DaffodilsCategory: Land + People
By R. Llewellyn
The first thing I saw was the slag heap.
Big it had grown, and long, black, without life or sign, lying along the bottom of the Valley on both sides of the river. The green grass, and the reeds and the flowers, all had gone, crushed beneath it. And every minute the burden grew, as cage after cage screeched along the cables from the pit, bumped to a stop at the tipping pier, and emptied dusty loads on to the ridged, black, dirty back.
On our side of the Valley the heap reached to the front garden walls of the bottom row of houses, and children from them were playing up and down the black slopes, screaming and shouting, laughing in fun. On the other side of the river the chimney-pots of the first row of houses could only just be seen above the sharp curving back of the far heap, and all the time I was watching, the cable screeched and the cages tipped. From the Britannia pit came a call on the hooter as the cages came up, as though to remind the Valley to be ready for more filth as the work went on and on, year in and year out. “Is the pit allowed to do this to us, Mr. Gruf- fydd?” I asked him. “Do what, my son?’ Mr. Gruffydd asked.
“Put slag by here,” I said.
“Nowhere else to put it, my son,” he said. “Look up by there at the top of the mountain, by the Glas Fryn. There are the daffodils, see.”
And indeed, there they were, with their green leaves, a darker sharpness in the grass about them, and the yellow blooms belling in the wind, up by the Glas Fryn and all along the Valley, as far as I could turn my head to see.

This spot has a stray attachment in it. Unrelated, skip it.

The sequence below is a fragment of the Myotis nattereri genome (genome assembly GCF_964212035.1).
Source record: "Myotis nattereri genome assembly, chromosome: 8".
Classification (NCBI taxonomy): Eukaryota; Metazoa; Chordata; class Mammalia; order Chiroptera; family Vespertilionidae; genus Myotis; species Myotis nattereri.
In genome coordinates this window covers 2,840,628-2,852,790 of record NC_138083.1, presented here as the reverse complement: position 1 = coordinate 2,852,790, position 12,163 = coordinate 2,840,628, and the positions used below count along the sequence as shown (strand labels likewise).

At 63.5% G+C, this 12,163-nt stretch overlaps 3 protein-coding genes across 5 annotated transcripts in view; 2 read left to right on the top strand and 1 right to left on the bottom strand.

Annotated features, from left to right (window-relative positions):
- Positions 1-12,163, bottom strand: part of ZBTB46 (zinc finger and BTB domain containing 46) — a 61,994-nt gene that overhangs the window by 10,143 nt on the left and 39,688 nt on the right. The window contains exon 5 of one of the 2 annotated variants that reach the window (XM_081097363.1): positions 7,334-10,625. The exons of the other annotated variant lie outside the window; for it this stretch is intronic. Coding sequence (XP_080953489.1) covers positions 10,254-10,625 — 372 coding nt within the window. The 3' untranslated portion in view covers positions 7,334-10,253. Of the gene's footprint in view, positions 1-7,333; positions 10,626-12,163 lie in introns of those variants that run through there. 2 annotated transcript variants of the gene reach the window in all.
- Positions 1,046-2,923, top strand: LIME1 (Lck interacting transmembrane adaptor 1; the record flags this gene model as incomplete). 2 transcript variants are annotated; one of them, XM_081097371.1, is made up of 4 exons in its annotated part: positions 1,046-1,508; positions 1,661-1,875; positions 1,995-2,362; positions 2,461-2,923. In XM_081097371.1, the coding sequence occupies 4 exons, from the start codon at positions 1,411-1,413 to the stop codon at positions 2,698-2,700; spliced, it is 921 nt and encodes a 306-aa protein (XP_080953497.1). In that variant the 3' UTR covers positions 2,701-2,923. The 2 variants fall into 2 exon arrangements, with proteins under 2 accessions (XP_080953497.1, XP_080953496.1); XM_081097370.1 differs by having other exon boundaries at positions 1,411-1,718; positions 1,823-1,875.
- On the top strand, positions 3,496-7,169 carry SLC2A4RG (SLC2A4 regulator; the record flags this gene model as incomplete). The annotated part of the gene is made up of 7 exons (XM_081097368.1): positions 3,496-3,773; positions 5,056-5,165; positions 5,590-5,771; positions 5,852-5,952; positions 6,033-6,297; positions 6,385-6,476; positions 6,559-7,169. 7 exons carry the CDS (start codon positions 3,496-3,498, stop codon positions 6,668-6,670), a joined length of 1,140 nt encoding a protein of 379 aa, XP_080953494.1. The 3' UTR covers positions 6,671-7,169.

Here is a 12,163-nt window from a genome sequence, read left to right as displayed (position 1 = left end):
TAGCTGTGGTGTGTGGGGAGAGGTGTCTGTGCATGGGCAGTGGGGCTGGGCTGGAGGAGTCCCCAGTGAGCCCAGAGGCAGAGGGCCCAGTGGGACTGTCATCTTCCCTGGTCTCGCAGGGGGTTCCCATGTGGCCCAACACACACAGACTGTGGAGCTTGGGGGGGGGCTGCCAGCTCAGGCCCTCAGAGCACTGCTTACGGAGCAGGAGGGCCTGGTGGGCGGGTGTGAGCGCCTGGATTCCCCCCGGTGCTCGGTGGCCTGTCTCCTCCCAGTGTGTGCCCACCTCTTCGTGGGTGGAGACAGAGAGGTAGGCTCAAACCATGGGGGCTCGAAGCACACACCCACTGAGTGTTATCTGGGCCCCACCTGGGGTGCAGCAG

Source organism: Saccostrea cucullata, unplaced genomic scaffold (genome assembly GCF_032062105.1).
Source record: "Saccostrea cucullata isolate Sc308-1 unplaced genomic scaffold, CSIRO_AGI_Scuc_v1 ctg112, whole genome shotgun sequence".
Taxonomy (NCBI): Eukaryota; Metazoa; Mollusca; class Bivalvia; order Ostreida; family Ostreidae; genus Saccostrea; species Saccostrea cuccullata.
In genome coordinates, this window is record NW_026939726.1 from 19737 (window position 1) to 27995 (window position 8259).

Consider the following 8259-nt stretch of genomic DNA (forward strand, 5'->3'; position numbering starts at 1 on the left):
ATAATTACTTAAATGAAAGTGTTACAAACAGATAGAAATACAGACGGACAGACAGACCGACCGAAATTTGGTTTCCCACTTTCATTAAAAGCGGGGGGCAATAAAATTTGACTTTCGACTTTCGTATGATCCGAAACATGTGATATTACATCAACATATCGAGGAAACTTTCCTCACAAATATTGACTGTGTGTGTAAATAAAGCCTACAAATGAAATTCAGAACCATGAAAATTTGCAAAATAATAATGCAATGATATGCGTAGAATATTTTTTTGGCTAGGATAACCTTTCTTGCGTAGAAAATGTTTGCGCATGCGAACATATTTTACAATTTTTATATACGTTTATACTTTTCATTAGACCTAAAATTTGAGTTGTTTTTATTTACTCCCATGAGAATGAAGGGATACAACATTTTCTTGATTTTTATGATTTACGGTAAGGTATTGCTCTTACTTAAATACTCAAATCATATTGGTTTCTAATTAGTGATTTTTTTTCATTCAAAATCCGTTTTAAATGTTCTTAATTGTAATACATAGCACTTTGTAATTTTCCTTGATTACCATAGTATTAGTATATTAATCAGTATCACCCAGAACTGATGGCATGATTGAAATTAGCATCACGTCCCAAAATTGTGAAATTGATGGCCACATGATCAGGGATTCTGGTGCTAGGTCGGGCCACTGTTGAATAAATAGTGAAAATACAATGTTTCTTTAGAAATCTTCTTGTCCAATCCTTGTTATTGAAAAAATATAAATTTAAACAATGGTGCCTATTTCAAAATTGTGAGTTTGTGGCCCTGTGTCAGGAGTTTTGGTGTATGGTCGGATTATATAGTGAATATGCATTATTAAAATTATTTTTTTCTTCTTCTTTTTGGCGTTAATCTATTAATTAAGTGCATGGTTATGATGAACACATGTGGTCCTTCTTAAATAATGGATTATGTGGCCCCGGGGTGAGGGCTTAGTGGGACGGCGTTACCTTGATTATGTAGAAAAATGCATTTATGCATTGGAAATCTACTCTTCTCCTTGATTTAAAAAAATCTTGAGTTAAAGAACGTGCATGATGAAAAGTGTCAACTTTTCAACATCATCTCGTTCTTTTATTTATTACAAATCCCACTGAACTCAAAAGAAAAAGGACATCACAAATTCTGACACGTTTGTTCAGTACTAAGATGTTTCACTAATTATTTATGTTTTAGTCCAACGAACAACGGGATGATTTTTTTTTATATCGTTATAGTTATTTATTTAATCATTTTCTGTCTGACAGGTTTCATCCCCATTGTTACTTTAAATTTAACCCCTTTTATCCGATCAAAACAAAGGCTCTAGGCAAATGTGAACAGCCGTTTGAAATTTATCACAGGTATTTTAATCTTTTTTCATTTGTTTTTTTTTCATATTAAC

Gold may be found again, and men may know its madness again, but no one shall know how I felt to see the goldness of daffodils growing up there that morning. The Glas Fryn was the nearest place to our house where they grew. It was later that I pulled bulbs to grow in our garden, but the garden was so small and the earth so blind with dust from the slag that they gave up trying and died.
But that morning Mr. Gruffydd put me down among them all, close to them, where I could take them in my hands to breathe the cool breath of them and give thanks to God.
Below us, the river ran sweet as ever, happy in the sun, but as soon as it met the darkness between the slopping walls of slag it seemed to take fright and go spiritless, smooth, black, without movement. And on the other side it came forth grey, and began to hurry again, as though anxious to get away. But its banks were stained, and the reeds and grasses that dressed it were hanging, and black, and slicky, ashamed of their dirtiness, ready to die of shame, they seemed, and of sorrow for their dear friend, the river.
From How Green was My Valley, N Y, 1945.